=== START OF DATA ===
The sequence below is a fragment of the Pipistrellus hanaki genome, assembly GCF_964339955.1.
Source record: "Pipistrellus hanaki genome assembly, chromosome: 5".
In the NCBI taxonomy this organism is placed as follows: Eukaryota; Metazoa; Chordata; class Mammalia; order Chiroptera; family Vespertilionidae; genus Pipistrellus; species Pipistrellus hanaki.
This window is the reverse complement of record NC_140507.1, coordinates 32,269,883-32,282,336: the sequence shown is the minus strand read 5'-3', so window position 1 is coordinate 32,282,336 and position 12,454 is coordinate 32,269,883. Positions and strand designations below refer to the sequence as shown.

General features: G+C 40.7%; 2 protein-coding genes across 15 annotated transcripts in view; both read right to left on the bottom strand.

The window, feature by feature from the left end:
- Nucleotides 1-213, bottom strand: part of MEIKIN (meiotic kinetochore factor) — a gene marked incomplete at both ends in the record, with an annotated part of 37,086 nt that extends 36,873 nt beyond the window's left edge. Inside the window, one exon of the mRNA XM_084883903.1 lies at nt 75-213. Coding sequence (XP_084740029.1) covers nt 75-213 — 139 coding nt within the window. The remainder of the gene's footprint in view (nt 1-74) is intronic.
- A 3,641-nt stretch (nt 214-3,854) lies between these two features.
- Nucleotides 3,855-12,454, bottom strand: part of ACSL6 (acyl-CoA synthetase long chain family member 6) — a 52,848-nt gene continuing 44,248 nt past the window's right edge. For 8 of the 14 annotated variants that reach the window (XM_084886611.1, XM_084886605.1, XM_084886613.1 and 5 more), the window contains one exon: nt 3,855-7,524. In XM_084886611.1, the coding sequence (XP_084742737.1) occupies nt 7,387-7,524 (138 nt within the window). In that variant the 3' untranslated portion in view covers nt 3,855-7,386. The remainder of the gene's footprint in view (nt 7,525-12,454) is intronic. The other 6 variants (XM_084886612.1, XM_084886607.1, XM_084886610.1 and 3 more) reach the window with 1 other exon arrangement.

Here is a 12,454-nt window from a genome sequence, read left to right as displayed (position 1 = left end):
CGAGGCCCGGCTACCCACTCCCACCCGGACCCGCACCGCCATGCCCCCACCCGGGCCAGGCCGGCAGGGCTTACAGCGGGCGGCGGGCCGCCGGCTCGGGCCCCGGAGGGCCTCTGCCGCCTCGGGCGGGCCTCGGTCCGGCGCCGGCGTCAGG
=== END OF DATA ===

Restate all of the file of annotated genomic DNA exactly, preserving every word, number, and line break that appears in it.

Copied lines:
The sequence below is a fragment of the Pipistrellus hanaki genome, assembly GCF_964339955.1.
Source record: "Pipistrellus hanaki genome assembly, chromosome: 5".
In the NCBI taxonomy this organism is placed as follows: Eukaryota; Metazoa; Chordata; class Mammalia; order Chiroptera; family Vespertilionidae; genus Pipistrellus; species Pipistrellus hanaki.
This window is the reverse complement of record NC_140507.1, coordinates 32,269,883-32,282,336: the sequence shown is the minus strand read 5'-3', so window position 1 is coordinate 32,282,336 and position 12,454 is coordinate 32,269,883. Positions and strand designations below refer to the sequence as shown.

General features: G+C 40.7%; 2 protein-coding genes across 15 annotated transcripts in view; both read right to left on the bottom strand.

The window, feature by feature from the left end:
- Nucleotides 1-213, bottom strand: part of MEIKIN (meiotic kinetochore factor) — a gene marked incomplete at both ends in the record, with an annotated part of 37,086 nt that extends 36,873 nt beyond the window's left edge. Inside the window, one exon of the mRNA XM_084883903.1 lies at nt 75-213. Coding sequence (XP_084740029.1) covers nt 75-213 — 139 coding nt within the window. The remainder of the gene's footprint in view (nt 1-74) is intronic.
- A 3,641-nt stretch (nt 214-3,854) lies between these two features.
- Nucleotides 3,855-12,454, bottom strand: part of ACSL6 (acyl-CoA synthetase long chain family member 6) — a 52,848-nt gene continuing 44,248 nt past the window's right edge. For 8 of the 14 annotated variants that reach the window (XM_084886611.1, XM_084886605.1, XM_084886613.1 and 5 more), the window contains one exon: nt 3,855-7,524. In XM_084886611.1, the coding sequence (XP_084742737.1) occupies nt 7,387-7,524 (138 nt within the window). In that variant the 3' untranslated portion in view covers nt 3,855-7,386. The remainder of the gene's footprint in view (nt 7,525-12,454) is intronic. The other 6 variants (XM_084886612.1, XM_084886607.1, XM_084886610.1 and 3 more) reach the window with 1 other exon arrangement.

Here is a 12,454-nt window from a genome sequence, read left to right as displayed (position 1 = left end):
CGAGGCCCGGCTACCCACTCCCACCCGGACCCGCACCGCCATGCCCCCACCCGGGCCAGGCCGGCAGGGCTTACAGCGGGCGGCGGGCCGCCGGCTCGGGCCCCGGAGGGCCTCTGCCGCCTCGGGCGGGCCTCGGTCCGGCGCCGGCGTCAGG